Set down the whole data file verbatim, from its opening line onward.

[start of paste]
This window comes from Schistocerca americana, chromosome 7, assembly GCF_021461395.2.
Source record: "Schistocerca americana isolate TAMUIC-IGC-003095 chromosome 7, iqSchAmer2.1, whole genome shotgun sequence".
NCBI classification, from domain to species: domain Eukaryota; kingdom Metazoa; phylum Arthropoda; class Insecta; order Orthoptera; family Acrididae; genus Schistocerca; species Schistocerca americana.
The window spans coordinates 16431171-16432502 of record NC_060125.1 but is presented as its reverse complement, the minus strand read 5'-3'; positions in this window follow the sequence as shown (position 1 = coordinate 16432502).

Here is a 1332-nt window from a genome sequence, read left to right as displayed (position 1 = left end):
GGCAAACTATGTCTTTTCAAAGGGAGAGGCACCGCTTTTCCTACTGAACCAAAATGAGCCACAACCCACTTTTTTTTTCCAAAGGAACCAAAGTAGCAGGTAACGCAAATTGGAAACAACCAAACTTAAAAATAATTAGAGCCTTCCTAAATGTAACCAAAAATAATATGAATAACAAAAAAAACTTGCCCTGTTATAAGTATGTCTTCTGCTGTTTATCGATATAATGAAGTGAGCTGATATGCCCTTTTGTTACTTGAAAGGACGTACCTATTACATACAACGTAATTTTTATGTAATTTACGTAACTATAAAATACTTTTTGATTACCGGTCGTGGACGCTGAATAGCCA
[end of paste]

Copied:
This window comes from Schistocerca americana, chromosome 7, assembly GCF_021461395.2.
Source record: "Schistocerca americana isolate TAMUIC-IGC-003095 chromosome 7, iqSchAmer2.1, whole genome shotgun sequence".
NCBI classification, from domain to species: domain Eukaryota; kingdom Metazoa; phylum Arthropoda; class Insecta; order Orthoptera; family Acrididae; genus Schistocerca; species Schistocerca americana.
The window spans coordinates 16431171-16432502 of record NC_060125.1 but is presented as its reverse complement, the minus strand read 5'-3'; positions in this window follow the sequence as shown (position 1 = coordinate 16432502).

Here is a 1332-nt window from a genome sequence, read left to right as displayed (position 1 = left end):
GGCAAACTATGTCTTTTCAAAGGGAGAGGCACCGCTTTTCCTACTGAACCAAAATGAGCCACAACCCACTTTTTTTTTCCAAAGGAACCAAAGTAGCAGGTAACGCAAATTGGAAACAACCAAACTTAAAAATAATTAGAGCCTTCCTAAATGTAACCAAAAATAATATGAATAACAAAAAAAACTTGCCCTGTTATAAGTATGTCTTCTGCTGTTTATCGATATAATGAAGTGAGCTGATATGCCCTTTTGTTACTTGAAAGGACGTACCTATTACATACAACGTAATTTTTATGTAATTTACGTAACTATAAAATACTTTTTGATTACCGGTCGTGGACGCTGAATAGCCA